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E. L. Blalock, H. Chien, R. D. Dix; Interleukin-17 Does Not Contribute Directly to the Pathogenesis of Experimental Cytomegalovirus Retinitis During Retrovirus-Induced Immunosuppression. Invest. Ophthalmol. Vis. Sci. 2010;51(13):1176.
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An interleukin-17 (IL-17)-producing CD4+ T-cell subset (Th17 cells) has been recognized to play a role in autoimmune diseases. Since a role for IL-17 in HIV/AIDS and other virus infections is unclear, we investigated its possible contribution to development of murine cytomegalovirus (MCMV) retinitis in mice with retrovirus-induced immunosuppression (MAIDS).
To determine the fate of IL-17 production during MAIDS progression in the absence or presence of systemic MCMV infection, total splenic cells and purified (>90%) splenic CD4+ T cells were collected from normal mice and uninfected or systemically infected C57BL/6 mice with MAIDS of 4 and 10-weeks duration. To explore IL-17 production vis-à-vis development of retinal necrosis during MAIDS, whole eyes were collected from MAIDS-4, MAIDS-8, and MAIDS-10 mice at 10 days after subretinal MCMV injection or medium (control). All splenic cell populations and whole eyes were subjected to real time RT-PCR assay for quantification of IL-17 mRNA, and whole eyes were analyzed by ELISA for IL-17 protein.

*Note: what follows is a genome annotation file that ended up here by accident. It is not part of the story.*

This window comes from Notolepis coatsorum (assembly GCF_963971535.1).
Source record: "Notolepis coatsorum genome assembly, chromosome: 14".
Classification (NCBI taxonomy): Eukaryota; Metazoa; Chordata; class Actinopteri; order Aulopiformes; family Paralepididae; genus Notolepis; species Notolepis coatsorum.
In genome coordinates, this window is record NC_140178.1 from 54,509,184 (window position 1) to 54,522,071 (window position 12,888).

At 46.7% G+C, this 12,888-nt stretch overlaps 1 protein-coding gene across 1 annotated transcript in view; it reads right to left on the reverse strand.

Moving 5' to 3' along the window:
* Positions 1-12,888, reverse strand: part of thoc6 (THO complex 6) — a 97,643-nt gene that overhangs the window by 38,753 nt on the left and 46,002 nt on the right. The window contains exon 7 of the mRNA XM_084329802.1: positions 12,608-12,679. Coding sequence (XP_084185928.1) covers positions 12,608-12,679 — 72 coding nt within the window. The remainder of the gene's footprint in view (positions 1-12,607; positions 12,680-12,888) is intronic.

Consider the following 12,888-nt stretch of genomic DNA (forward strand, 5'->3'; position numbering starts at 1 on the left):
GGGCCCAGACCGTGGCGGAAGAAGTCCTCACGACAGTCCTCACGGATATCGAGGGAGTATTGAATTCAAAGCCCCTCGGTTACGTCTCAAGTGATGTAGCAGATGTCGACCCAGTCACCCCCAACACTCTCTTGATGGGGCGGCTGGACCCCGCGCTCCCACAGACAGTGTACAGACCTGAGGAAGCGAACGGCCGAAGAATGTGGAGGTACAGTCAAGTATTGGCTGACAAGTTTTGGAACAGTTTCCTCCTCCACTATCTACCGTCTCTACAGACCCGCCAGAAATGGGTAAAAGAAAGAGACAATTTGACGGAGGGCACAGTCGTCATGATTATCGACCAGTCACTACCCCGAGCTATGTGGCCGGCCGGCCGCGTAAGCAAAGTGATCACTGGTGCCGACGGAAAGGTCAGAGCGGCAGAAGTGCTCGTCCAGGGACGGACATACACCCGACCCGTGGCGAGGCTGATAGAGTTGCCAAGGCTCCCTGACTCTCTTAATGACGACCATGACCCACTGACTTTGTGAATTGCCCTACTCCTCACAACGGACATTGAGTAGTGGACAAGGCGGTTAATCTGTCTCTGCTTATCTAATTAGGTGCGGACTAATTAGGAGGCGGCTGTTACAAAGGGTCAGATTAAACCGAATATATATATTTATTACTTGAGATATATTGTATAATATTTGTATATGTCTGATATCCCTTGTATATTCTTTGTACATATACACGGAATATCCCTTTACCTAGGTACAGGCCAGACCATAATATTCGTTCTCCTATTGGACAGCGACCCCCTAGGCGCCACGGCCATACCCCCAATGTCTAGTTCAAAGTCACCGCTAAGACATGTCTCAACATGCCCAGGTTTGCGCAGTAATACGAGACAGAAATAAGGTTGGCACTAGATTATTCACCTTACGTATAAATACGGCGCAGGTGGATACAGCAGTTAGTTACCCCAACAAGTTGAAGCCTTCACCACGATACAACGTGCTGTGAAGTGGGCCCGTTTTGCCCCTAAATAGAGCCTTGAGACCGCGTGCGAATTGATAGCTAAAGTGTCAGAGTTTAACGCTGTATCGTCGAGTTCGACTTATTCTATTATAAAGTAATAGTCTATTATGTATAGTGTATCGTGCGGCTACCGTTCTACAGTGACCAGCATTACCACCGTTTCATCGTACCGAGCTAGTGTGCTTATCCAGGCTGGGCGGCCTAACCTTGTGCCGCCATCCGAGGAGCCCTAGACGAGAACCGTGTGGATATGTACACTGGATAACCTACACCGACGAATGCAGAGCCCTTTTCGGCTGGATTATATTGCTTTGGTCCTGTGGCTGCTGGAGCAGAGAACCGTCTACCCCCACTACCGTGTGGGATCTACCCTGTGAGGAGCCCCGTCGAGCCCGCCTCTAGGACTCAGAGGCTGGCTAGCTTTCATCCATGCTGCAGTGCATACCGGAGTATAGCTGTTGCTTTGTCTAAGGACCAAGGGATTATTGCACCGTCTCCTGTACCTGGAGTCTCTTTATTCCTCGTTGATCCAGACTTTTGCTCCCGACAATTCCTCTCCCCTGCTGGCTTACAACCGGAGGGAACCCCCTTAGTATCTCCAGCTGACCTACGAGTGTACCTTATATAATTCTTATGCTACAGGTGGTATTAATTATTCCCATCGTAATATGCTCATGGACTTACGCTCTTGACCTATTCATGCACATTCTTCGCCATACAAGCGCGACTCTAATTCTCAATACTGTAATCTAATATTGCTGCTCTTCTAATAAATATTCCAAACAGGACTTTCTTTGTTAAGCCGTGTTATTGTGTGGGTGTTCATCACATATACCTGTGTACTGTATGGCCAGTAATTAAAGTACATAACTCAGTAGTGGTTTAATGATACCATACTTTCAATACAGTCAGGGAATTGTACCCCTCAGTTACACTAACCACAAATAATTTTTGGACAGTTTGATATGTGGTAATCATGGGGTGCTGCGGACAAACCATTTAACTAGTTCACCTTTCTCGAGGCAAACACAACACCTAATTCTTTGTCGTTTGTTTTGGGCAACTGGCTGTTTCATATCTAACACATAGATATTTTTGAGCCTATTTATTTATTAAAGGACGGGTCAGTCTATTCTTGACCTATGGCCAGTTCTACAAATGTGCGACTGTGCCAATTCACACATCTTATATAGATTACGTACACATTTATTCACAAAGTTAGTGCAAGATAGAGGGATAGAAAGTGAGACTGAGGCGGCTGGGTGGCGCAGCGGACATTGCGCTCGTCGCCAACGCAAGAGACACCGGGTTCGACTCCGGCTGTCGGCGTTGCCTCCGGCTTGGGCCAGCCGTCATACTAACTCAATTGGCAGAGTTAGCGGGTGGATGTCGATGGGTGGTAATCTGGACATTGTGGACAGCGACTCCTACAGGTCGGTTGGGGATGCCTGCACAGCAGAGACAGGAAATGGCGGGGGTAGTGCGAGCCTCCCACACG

Whereas a 25-fold increase in IL-17 mRNA levels was observed in total splenic cells during MAIDS progression, purified splenic CD4+ T cells showed a 13-fold decrease in IL-17 mRNA levels when compared with normal mice. Systemic MCMV infection of MAIDS-4 and MAIDS-10 mice also resulted in a significant decrease in IL-17 mRNA levels of purified splenic CD4+ T cells. MCMV-infected whole eyes collected from MAIDS-10 animals susceptible to retinitis showed detectable IL-17 mRNA and IL-17 protein levels (16.4 pg/ml), but at levels equivalent to IL-17 mRNA and IL-17 protein levels (21.3 pg/ml) in mock-infected eyes.
Since total splenic cells showed increased IL-17 mRNA levels, but purified splenic CD4+ T cells showed decreased IL-17 mRNA levels, a splenic cell population other than CD4+ T cells is a source for IL-17 during MAIDS. Although IL-17 was detected in MCMV-infected eyes susceptible to retinitis, levels were equivalent to those in mock-infected eyes. We conclude that a direct contribution of IL-17 to pathogenesis of MAIDS-related MCMV retinitis is minimal.
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